Allotted time for this quiz will be 10 minutes.

  • ACTIVITY: locating sources cited by the authors
    • Class splits up into 2-person teams
    • One person for the team will make a copy of this Google Doc worksheet and then share it with Prof. Francoeur after the team completes it
  • DISCUSSION

Group projects

 

Library website

  • ACTIVITY
    • ​Each student will write a post on the course blog
      • Add a title to your post
      • In the body of your blog post, answer these questions without taking a look at our library website (work from memory and your own preferences).
        • What do I assume I will be able to do at the library website? Please list all the things you would expect to find there and you could do as a Baruch student.
        • Given that not everything can be on the library home page, what things in your opinion should definitely be on the home page?
      • After you publish your post, read the posts by your classmates. Then go back to your blog post and add a comment to it in which you tell me how your answer has changed (if at all all) based on your reading of what your classmates had to say.

For next class (Feb. 27)

  • Two things to read: an article from a journal and a chapter from a book (this is on e-reserve for the class)

6 February 2018

Free writing activity

  • In a Google Doc that you share with me, describe two situations where you have to use your phone in different ways because of the setting. Pick two or more of these settings and compare and contrast the ways you use your phone there: at a meal with family, at a meal with friends, on the subway, on the bus, in a classroom, in a movie theater, in a house of worship, when getting rung up at a cash register in a store, etc.) What formal or informal rules might come into play in shaping that behavior?

Reading quiz

Reading discussion

  • Kling, Rob. "What Is Social Informatics and Why Does It Matter?" Information Society23.4 (2007): 205-220. Academic Search Complete. Web. 3 Sept. 2015.
  • Rosenbaum, Howard. "Social Informatics." Berkshire Encyclopedia of Human-Computer Interaction. Ed. William Sims Bainbridge. Vol. 2. Great Barrington, MA: Berkshire Publishing, 2004. 633-637. Gale Virtual Reference Library. Web. 21 Aug. 2015.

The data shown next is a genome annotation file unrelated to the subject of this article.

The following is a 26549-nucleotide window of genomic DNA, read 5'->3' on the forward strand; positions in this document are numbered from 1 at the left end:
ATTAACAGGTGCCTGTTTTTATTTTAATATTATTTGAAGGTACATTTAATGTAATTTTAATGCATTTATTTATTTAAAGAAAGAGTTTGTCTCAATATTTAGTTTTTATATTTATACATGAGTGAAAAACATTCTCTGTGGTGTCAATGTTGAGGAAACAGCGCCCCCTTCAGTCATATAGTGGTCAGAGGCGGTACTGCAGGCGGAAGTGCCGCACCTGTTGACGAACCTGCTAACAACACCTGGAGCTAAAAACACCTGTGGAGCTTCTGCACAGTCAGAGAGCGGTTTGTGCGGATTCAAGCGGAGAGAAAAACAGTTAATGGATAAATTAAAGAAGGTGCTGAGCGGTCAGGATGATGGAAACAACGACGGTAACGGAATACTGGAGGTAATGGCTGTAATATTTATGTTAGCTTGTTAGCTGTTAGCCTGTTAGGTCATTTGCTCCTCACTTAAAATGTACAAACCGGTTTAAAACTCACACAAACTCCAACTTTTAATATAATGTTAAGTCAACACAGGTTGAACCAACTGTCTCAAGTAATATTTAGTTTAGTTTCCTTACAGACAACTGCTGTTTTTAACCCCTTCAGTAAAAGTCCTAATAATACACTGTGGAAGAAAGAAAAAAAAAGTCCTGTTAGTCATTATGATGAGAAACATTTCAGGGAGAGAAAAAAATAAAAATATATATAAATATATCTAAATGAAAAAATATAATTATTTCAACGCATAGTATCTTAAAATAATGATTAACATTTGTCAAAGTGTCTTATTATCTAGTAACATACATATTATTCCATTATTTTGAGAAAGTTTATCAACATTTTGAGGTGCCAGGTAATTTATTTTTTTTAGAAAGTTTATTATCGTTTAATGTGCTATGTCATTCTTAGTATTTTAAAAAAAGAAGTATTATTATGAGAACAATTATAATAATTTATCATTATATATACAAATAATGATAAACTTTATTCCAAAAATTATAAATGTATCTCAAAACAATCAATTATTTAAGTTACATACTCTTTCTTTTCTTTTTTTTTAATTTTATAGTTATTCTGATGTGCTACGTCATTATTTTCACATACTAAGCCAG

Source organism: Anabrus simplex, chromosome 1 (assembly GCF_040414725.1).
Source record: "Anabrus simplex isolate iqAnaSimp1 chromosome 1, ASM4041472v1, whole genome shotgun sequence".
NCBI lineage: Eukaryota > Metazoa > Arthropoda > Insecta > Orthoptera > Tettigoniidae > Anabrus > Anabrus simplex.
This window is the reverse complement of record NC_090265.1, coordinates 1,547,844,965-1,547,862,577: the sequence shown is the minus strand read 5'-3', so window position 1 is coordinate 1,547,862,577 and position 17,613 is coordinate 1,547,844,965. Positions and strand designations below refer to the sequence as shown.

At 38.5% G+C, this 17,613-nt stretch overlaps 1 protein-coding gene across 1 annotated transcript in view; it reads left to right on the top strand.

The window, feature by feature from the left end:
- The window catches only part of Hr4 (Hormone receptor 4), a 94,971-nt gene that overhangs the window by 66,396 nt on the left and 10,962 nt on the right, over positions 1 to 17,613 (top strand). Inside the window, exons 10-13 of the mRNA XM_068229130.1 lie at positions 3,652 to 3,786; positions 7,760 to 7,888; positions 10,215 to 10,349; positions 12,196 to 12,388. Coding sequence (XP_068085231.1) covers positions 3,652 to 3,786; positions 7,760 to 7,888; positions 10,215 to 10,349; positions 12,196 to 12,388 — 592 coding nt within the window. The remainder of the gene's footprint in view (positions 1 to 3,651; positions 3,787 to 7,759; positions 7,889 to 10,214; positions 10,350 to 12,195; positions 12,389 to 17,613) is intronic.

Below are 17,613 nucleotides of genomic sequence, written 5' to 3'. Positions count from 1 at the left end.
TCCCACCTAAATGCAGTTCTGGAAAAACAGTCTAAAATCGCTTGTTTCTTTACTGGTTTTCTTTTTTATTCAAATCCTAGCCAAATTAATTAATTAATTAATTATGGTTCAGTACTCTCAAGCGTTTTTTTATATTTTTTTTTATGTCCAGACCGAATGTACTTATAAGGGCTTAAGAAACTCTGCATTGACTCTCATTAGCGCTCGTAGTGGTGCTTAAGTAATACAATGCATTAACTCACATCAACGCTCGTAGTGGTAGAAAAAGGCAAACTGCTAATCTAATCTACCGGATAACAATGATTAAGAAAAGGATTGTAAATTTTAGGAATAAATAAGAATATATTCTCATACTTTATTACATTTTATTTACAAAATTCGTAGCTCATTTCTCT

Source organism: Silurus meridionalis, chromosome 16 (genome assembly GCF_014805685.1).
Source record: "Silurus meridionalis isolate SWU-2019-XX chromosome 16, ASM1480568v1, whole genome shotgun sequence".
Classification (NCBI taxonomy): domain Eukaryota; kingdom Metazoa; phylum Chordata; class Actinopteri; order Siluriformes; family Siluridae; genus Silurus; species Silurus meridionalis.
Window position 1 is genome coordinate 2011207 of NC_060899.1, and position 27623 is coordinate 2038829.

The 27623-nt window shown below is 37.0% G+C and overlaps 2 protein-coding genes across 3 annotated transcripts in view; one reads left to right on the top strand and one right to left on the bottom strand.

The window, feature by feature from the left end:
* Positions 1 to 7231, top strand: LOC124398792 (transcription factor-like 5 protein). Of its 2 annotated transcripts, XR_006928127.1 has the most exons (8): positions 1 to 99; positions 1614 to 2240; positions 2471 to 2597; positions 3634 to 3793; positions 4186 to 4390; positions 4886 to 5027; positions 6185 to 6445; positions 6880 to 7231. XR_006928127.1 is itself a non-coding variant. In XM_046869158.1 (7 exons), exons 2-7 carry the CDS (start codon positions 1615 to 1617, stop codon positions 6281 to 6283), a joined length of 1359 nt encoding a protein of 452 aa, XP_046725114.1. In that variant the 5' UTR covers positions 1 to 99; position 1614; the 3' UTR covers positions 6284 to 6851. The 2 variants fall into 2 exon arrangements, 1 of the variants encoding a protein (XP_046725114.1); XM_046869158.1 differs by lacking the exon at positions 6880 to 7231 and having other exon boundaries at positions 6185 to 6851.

Mind mapping

  • What a mind map is for and why it can be useful
  • ACTIVITY
    1. Think of an ICT you use (e.g., your phone, a desktop computer, a laptop computer, a certain app or software program) and create a detailed mind map as follows:
      1. Central node: short sentence or phrase about the example
      2. Add the following second-level nodes:
        1. social and organization aspects (how the social/organizational context shapes your use of that ICT)
        2. ICT (what are the components of the ICT)
        3. people (aspects about you that may affect your use of the ICT)
      3. For each of the second-level nodes, add third-level nodes that provide details
  • Photo of sample mind map drawn on the whiteboard about use of mobile phones at the dinner table of Prof. Francoeur

Library terminology

  • Part-to-whole relationships
    • A book contains chapters
    • A magazine publishes an issue each month; each issue has articles in it
    • A newspaper publishes an issue each day; each issue has articles in it
    • A scholarly journal publishes an issue each quarter; each issue has articles in it
    • A year's worth of issues for a magazine or a scholarly journal are assigned a volume number

 

Introduction to Group Projects

  • Three-person teams will be assigned next week
  • Topics limited to ICTs that are related to Baruch's library services and resources

About our next class

  • Read Smale and Regalado's article, "Commuter Students Using Technology" that was published in EDUCAUSE Review (September 15, 2014)

 

30 January 2018

Who's who in the classroom

Course overview

  • What is social informatics
  • What's on the course website
  • Learning goals for the course
  • Assignments
  • Grading
  • Guidelines and policies

10-minute break

Activity: defining common terms

  1. Open this worksheet in Google Docs 
  2. Save a copy of your own version
  3. Add your name to the copy you saved
  4. Without looking anything up, please offer definitions of the following terms in your words.
  5. Share this document to stephen.francoeur@gmail.com

Activity: writing for the course blog

  • Log in to the course blog
  • Write a blog post in which you describe a favorite food
  • Write a comment on someone else's blog post
  • Write a comment on my blog post about whether we want to make this blog public or private

How to find the course readings for next week's class (Feb. 6)

  • Go to Course Outline page and use citations to track down materials to be read (all online)
  • Some items are found in library databases, others on the open web

 

Subject Guide

Stephen Francoeur's picture
Stephen Francoeur
Contact:
Newman Library
Room 421
Baruch College
Box H-520
151 E. 25th Street
New York, NY 10010

646.312.1620